Category: Music

Joy Williams and the redemption of Venus

The last time Joy Williams released a solo album she was a blond purveyor of effervescent Christian pop. A career reboot led to a surprising wave of commercial and critical success as half of the alt-country/neo-folk act The Civil Wars, followed by the equally surprising crash and burn of that Grammy Award-winning duo. Now Williams is back with a lushly produced, highly arranged solo album called Venus. There has…  [more]

The faithful eclecticism of Twenty One Pilots’ Blurryface

After a well-earned and slow rise to indie prominence with their 2013 LP Vessel, Twenty One Pilots just blew up the charts with a No. 1 album called Blurryface. Anyone even remotely interested in modern music with soul should be paying attention. Band members Tyler Joseph (vocals, keyboards) and Josh Dun (drums) have proven that genre rules are meant to be broken and that melodic and lyrical precision still have a…  [more]

Mumford & Sons’ milder Wilder Mind

So yeah, Mumford & Sons have ditched the prospector clothes and the acoustic instrumentation for Wilder Mind. It’s hardly surprising, either. Babel took the band’s trademark arena folk to unsustainable heights and, as with post-Rattle and Hum U2, it was time for the poster boys of populist Americana to dream it all up again. Unlike their Irish forebearers, however, these sons seem to have lost the…  [more]

Audiophiles and spiritual fidelity

Audiophiles seem to be having their moment in the cultural sun. Neil Young’s PonoPlayer, which purports to recreate the experience of vinyl LPs, has turned heads, even as numerous articles aim to debunk the idea that vinyl sounds better. In fact, several corresponding arguments are conflating technical, psychological, emotional and even spiritual ideas surrounding the value of music and the concept of fidelity.…  [more]

Sufjan Stevens’ Carrie & Lowell: sorrow in the shadow of the cross

Sufjan Stevens has so thoroughly inhabited his own creative space over the last 15 years that future critics likely will append the suffix “esque” to his given name. Where else can you find complex, understated, folk music with swirling mythological, environmental, Christological and psychosexual underpinnings? Stevens’ exceedingly rich musical prowess is prodded ever forward by the best kind of…  [more]

The spiritual disconnect in Imagine Dragons’ Smoke + Mirrors

Credit Imagine Dragons and front man Dan Reynolds for truth in advertising with Smoke + Mirrors. Behind its bombastic hooks and designed-for-arenas lyricism is … who knows what. Like Oz’s great and powerful wizard, the truth behind this multi-platinum act’s vaguely spiritual angst is hard to ascertain. The smoke is cool, though. The mirrors are definitely working. This is arena rock at its bloated…  [more]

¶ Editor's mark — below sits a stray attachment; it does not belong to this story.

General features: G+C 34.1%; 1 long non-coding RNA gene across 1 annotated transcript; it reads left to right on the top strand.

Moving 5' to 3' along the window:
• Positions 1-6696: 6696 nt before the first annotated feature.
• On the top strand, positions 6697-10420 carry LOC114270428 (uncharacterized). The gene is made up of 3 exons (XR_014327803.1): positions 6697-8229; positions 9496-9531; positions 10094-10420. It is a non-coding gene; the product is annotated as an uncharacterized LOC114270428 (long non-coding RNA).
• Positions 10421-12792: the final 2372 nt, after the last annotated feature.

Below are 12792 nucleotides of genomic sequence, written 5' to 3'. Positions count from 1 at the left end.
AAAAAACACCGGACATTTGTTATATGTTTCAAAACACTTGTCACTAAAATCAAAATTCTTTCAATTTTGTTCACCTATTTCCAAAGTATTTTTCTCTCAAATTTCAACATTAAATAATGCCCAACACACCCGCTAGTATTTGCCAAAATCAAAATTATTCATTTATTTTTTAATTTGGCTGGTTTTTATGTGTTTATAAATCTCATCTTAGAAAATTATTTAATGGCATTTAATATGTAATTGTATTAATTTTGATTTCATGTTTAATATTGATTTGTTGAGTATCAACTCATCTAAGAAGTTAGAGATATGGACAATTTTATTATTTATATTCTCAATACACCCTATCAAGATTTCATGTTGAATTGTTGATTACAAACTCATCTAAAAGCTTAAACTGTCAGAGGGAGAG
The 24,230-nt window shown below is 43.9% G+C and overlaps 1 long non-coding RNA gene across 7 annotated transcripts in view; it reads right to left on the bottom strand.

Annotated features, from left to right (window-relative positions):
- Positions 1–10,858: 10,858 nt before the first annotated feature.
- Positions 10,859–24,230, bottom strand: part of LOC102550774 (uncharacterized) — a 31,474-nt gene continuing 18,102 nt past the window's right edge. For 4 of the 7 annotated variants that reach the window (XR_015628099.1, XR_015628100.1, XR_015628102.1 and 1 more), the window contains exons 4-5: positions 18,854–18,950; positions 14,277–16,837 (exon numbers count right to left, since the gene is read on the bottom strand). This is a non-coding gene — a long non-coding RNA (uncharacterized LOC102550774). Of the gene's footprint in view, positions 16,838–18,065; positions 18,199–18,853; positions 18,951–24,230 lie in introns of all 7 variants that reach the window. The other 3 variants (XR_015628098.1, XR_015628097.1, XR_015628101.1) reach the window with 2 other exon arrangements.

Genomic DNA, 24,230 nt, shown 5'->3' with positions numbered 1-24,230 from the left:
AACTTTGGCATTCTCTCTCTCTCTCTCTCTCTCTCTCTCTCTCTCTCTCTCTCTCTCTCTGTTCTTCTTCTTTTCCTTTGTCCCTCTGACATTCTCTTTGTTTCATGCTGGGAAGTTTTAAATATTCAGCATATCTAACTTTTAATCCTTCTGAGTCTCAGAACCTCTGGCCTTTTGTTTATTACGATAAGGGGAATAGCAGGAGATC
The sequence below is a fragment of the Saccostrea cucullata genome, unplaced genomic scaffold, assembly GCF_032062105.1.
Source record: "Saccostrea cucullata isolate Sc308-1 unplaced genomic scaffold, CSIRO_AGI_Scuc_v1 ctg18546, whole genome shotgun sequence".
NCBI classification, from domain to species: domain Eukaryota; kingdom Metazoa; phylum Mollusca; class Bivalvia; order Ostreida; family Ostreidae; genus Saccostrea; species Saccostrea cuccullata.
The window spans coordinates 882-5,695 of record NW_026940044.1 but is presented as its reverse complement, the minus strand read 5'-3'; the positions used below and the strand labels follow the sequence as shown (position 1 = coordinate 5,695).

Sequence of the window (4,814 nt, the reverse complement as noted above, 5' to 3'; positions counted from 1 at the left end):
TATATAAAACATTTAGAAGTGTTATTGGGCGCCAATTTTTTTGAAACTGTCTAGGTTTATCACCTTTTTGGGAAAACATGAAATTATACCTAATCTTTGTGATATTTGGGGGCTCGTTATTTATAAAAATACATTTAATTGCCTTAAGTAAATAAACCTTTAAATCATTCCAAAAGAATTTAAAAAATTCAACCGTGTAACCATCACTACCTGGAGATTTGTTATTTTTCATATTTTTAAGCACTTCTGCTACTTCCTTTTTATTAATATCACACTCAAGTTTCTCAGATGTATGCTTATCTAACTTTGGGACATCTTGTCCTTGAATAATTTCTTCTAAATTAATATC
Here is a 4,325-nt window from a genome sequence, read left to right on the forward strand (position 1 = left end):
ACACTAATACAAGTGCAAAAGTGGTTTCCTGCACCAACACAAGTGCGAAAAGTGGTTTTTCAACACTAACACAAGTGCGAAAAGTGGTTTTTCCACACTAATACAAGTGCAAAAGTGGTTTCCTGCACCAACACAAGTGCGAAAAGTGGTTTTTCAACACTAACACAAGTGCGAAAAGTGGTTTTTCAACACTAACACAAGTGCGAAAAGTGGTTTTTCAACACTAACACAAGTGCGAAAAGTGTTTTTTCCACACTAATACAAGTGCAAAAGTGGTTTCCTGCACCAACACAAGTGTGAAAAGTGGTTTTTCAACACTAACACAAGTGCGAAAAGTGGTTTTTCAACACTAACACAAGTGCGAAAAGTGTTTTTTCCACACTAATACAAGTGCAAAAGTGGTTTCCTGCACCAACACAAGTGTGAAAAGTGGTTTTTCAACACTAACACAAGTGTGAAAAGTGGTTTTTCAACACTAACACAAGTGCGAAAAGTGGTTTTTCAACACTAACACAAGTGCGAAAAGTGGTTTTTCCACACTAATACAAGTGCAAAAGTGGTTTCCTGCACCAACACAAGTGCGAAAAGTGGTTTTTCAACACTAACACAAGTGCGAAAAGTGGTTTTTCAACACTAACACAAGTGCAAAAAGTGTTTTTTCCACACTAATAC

Bjork’s Vulnicura and the rending of “one flesh”

In a world of disposable pop singers, Bjork is an actual artist. Sure, she came to public consciousness as the spritely voice of The Sugarcubes and might be best known for her bizarre swan dress at the 2001 Academy Awards, but a cursory review of her 30-plus years of creative output reveals a disciplined, visionary, highly skilled artist attempting to challenge herself at every turn. With the release of Vulnicura,…  [more]

Finding communal comfort in David Zahl’s Mess of Help

I would say that books like David Zahl’s A Mess Of Help make me feel less alone in the world, if there were any other books like David Zahl’s A Mess Of Help to be found. The fact is, there are not. Conversations such as these are too often relegated to pubs, festivals and backstage green rooms. Few are we who equally obsess over things cultural and theological with this level of passion and borderline…  [more]

Andraé Crouch and making every minute count

Andraé Crouch passed away yesterday and I’m still processing it. I’ve been listening to his records since I was a little kid. For the last couple of years I’ve been honored to serve as the creative director overseeing his incredible song catalog at Capitol CMG Publishing. So no, I am not objective about his legacy in the slightest. Andraé was certainly one of the most influential…  [more]

Guess who’s still haunting David Bazan?

The author Flannery O’Connor said that while the culture of the American south was not actually Christ-centered, it was, in fact, “Christ haunted.” As a relatively recent transplant to the region I get her point. Even among people and institutions that have intentionally left the confines of faith, the shadow of the Gospel looms large. The same can be said for indie rocker David Bazan’s moody…  [more]

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